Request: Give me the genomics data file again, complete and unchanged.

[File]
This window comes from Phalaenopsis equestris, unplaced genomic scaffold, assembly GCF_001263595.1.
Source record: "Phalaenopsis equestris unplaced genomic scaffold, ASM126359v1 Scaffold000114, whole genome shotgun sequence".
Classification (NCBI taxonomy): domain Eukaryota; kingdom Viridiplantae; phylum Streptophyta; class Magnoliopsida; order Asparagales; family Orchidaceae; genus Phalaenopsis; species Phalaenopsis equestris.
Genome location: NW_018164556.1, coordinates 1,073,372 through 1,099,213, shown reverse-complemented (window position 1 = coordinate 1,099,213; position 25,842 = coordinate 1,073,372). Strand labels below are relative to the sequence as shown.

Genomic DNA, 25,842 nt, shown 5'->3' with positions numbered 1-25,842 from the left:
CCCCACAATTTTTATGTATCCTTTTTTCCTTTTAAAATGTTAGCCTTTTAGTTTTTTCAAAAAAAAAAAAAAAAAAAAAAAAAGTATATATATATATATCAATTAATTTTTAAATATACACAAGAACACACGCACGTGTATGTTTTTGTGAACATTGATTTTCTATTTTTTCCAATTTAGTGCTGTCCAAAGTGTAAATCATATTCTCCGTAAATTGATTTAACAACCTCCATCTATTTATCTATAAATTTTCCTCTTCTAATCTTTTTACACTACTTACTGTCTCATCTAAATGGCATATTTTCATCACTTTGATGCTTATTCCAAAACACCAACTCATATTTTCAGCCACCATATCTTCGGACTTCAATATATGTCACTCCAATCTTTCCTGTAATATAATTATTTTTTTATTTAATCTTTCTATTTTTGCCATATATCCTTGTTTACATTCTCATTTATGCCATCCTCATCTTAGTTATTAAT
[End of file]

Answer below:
This window comes from Phalaenopsis equestris, unplaced genomic scaffold, assembly GCF_001263595.1.
Source record: "Phalaenopsis equestris unplaced genomic scaffold, ASM126359v1 Scaffold000114, whole genome shotgun sequence".
Classification (NCBI taxonomy): domain Eukaryota; kingdom Viridiplantae; phylum Streptophyta; class Magnoliopsida; order Asparagales; family Orchidaceae; genus Phalaenopsis; species Phalaenopsis equestris.
Genome location: NW_018164556.1, coordinates 1,073,372 through 1,099,213, shown reverse-complemented (window position 1 = coordinate 1,099,213; position 25,842 = coordinate 1,073,372). Strand labels below are relative to the sequence as shown.

Genomic DNA, 25,842 nt, shown 5'->3' with positions numbered 1-25,842 from the left:
CCCCACAATTTTTATGTATCCTTTTTTCCTTTTAAAATGTTAGCCTTTTAGTTTTTTCAAAAAAAAAAAAAAAAAAAAAAAAAGTATATATATATATATCAATTAATTTTTAAATATACACAAGAACACACGCACGTGTATGTTTTTGTGAACATTGATTTTCTATTTTTTCCAATTTAGTGCTGTCCAAAGTGTAAATCATATTCTCCGTAAATTGATTTAACAACCTCCATCTATTTATCTATAAATTTTCCTCTTCTAATCTTTTTACACTACTTACTGTCTCATCTAAATGGCATATTTTCATCACTTTGATGCTTATTCCAAAACACCAACTCATATTTTCAGCCACCATATCTTCGGACTTCAATATATGTCACTCCAATCTTTCCTGTAATATAATTATTTTTTTATTTAATCTTTCTATTTTTGCCATATATCCTTGTTTACATTCTCATTTATGCCATCCTCATCTTAGTTATTAAT